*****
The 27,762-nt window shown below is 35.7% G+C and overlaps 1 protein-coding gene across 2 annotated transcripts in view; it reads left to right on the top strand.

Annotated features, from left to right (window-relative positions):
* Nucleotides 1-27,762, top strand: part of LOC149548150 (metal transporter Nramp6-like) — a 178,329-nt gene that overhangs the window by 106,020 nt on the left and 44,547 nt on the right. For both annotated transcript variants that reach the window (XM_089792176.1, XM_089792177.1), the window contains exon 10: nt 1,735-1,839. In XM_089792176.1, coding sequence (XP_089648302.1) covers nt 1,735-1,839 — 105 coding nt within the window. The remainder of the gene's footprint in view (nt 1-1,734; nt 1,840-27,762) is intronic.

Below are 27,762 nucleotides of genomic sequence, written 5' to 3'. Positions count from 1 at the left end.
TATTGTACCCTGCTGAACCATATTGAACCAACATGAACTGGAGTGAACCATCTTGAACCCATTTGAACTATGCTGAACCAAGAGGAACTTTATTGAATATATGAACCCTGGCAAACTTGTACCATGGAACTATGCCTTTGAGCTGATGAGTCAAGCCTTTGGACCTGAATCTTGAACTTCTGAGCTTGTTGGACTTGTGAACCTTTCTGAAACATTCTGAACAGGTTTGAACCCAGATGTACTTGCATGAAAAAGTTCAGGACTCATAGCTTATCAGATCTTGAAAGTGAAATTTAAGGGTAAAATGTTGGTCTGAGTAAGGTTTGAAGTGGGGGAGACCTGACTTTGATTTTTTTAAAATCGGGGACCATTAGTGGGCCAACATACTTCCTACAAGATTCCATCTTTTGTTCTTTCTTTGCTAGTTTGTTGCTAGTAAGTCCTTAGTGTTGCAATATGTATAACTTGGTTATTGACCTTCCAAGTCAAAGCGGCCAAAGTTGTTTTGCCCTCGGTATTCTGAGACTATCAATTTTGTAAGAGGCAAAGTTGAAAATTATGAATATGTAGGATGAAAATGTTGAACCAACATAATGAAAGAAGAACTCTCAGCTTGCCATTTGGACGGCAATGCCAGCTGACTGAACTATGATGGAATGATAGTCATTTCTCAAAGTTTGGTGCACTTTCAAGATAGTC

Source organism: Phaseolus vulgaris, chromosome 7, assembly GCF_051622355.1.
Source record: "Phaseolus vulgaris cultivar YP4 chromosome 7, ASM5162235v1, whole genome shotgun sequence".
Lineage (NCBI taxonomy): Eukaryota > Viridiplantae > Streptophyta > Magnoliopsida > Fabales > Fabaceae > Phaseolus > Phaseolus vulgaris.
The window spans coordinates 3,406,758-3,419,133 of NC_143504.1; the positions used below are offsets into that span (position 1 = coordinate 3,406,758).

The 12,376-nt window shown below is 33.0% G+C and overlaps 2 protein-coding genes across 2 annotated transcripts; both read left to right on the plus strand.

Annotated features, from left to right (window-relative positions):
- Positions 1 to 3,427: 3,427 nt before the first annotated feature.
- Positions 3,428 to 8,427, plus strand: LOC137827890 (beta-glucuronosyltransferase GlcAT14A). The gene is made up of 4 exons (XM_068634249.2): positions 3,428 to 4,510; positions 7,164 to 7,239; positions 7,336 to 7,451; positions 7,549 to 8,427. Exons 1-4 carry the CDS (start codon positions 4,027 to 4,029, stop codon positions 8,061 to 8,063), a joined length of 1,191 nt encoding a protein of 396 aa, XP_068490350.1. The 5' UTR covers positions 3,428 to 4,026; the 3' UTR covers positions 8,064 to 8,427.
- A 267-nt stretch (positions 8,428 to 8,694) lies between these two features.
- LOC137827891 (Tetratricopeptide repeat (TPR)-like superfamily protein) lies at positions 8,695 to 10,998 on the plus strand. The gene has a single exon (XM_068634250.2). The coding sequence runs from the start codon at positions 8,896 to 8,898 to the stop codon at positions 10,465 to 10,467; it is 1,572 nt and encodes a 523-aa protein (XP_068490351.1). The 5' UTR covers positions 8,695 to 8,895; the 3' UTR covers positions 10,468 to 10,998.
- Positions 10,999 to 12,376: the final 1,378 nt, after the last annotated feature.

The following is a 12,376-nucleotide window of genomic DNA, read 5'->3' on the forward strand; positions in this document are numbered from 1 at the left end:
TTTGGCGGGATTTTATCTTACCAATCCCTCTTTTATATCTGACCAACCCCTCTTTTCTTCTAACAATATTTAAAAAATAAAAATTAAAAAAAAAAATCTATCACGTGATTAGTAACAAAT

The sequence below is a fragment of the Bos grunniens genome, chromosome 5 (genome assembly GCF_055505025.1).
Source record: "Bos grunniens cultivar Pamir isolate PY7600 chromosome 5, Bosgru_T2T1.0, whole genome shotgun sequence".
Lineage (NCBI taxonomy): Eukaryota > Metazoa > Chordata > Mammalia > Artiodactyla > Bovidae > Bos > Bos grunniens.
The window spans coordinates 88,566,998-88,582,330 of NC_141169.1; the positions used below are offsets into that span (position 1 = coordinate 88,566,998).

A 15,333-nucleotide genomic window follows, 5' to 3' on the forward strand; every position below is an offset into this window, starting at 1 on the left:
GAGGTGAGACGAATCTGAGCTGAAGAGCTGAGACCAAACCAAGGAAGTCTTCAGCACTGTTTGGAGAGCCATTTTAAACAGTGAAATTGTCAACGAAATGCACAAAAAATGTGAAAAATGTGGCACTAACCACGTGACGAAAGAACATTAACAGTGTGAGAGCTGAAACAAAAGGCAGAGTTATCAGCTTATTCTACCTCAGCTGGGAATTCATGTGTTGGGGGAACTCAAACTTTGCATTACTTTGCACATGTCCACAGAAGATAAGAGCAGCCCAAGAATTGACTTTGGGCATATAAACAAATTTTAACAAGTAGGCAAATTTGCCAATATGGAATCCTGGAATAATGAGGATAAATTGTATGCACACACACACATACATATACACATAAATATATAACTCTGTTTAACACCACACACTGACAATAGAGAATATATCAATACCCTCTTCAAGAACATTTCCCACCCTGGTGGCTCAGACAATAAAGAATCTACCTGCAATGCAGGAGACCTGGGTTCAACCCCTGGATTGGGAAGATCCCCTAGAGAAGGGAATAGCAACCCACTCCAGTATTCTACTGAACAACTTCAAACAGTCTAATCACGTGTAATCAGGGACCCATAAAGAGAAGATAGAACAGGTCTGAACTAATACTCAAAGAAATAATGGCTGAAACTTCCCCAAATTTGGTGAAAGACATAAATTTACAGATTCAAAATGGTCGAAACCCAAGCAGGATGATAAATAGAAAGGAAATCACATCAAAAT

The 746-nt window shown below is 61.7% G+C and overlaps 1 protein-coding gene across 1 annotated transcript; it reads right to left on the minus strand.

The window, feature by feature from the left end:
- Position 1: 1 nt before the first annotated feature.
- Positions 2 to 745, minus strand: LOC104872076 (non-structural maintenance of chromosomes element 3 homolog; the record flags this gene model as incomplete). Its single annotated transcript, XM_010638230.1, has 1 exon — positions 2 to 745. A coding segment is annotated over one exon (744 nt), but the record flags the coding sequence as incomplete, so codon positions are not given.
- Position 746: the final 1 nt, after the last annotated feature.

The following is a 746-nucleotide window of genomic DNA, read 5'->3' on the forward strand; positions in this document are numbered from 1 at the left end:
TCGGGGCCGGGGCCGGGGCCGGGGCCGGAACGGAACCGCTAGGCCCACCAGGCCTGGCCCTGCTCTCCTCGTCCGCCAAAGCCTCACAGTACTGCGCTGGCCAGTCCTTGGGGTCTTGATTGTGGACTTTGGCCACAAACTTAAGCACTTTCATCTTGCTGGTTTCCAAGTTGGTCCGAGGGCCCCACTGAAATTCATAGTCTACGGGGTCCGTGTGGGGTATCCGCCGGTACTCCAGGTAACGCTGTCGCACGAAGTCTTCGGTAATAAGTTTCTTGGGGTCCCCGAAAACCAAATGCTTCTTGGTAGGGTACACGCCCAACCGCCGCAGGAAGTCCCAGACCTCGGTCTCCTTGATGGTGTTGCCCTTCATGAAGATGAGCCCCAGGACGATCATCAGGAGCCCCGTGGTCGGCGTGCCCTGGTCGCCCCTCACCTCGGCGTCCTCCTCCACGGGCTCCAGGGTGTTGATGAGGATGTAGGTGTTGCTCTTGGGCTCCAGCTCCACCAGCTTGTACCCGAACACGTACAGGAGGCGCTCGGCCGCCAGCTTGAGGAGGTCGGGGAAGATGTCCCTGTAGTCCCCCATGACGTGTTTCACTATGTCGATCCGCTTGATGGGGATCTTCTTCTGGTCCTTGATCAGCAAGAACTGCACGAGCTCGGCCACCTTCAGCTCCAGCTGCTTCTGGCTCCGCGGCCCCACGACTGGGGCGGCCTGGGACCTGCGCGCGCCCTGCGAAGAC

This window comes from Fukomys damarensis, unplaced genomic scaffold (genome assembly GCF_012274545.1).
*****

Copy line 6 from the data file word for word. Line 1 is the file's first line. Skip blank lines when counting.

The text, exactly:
Source organism: Phaseolus vulgaris, chromosome 7, assembly GCF_051622355.1.